Mississippi House Rejects Senate’s Changes to Mobile Betting Bill

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The Confederate Mothers statue is seen outside the Mississippi State Capitol building during the state legislature's historic vote to change the Mississippi flag in Jackson, Mississippi on June 28, 2020. Lawmakers in Mississippi voted on June 28 to remove the Confederate battle standard from the state flag, after nationwide protests drew renewed attention to symbols of the United States' racist past. Rory Doyle / AFP

The battle over online sports betting in Mississippi continues. But that’s a good thing.

The Mississippi House of Representatives rejected the Senate’s changes to a bill that initially focused on mobile sports betting. This move was widely anticipated and now paves the way for further discussions among Magnolia State lawmakers.

Mississippi’s House of Representatives opposed the amendments the Senate had made to House Bill 774. Originally, this bill aimed to legalize online sports and race betting across the state.

This Was a Planned Rejection

It was expected that the House would reject these changes. The Senate had passed a version of H.B. 774 that didn’t include any provisions for mobile sports betting. However, they did this strategically to keep the bill alive through various legislative deadlines and to allow ongoing debates on whether Mississippi should permit statewide mobile wagering.

The legislative session will end on May 5, but the Senate’s actions provide hope to those supporting the legalization of mobile sports betting in Mississippi. Senator David Blount conceded that there are still many things to discuss before online sports betting is legalized across the state.

There is no new language,” said Blount, who’s also chairman of the chamber’s gaming committee. “I anticipate the House will invite conference when we send this back over to them.”

What Does H.B. 774 Call For?

Mississippi legalized in-person sportsbooks and apps on casino property in 2018.

Nearly 30 brick-and-mortar casinos in Mississippi currently offer legal sports betting, with only some of them providing mobile wagering within their premises. However, Mississippi is among the 20 states that do not have any legalized forms of mobile wagering due to the lack of authorized mobile betting outside casino grounds.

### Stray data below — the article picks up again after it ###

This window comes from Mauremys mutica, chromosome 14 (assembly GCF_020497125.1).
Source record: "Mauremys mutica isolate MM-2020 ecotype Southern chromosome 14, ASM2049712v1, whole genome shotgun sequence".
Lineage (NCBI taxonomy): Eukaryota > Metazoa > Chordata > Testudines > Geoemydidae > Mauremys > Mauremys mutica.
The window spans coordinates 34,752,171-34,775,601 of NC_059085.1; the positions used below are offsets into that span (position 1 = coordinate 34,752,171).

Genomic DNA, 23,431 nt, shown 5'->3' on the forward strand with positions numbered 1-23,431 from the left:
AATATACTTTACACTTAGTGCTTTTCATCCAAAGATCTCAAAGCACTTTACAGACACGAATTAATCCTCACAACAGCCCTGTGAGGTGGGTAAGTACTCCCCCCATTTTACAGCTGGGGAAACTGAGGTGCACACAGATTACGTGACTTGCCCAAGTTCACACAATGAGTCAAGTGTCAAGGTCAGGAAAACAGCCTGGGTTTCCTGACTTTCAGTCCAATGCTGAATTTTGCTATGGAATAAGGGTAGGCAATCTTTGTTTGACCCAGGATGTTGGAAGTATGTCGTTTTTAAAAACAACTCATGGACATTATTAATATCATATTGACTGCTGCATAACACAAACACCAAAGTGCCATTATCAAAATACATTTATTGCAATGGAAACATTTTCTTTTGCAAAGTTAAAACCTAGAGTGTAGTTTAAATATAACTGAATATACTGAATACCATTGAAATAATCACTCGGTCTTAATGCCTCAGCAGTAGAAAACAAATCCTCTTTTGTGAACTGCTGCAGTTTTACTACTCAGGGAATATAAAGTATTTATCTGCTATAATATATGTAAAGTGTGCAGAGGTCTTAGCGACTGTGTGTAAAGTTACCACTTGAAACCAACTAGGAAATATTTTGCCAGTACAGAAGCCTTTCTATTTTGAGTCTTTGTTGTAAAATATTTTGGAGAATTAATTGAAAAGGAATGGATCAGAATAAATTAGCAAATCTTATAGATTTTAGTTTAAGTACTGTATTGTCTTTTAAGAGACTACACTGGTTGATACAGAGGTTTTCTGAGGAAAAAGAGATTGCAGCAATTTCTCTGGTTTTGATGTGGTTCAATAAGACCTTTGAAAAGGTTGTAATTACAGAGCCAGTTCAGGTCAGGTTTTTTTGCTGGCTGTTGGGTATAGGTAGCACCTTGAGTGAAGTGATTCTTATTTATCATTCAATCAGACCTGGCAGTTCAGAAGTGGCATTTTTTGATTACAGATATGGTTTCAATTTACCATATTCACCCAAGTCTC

House Bill 774 aimed to rectify this by allowing online sportsbook operators to partner with brick-and-mortar casinos to provide mobile wagering. The bill initially proposed a 12% tax rate for online betting before the Senate made amendments. For the legalization of mobile wagering this year, the legislation will need to reinstate these provisions or ones similar to them.

Mobile Sports Betting Could Generate Millions

Mississippi is facing a decline in commercial gaming revenue, raising concerns. According to the American Gaming Association, the state’s total commercial gaming revenue was about $180 million in January 2024, showing a nearly 11% drop from the previous year.

The bill could introduce as many as 26 betting apps to the state, replicating the success that have been seen in neighboring states like Arkansas, Louisiana, and Tennessee. Under the House proposal, each of the 26 casinos could partner with one online operator.  

If the online sports betting bill passes, it’s expected to bring in between $25 million and $35 million to The Magnolia State in the first year. An online sports betting task force report suggests that approving online sports betting could lead to Mississippi generating more than $27 million in tax revenue by the 2029 fiscal year.

We’ll continue to track the negotiations and the discussion.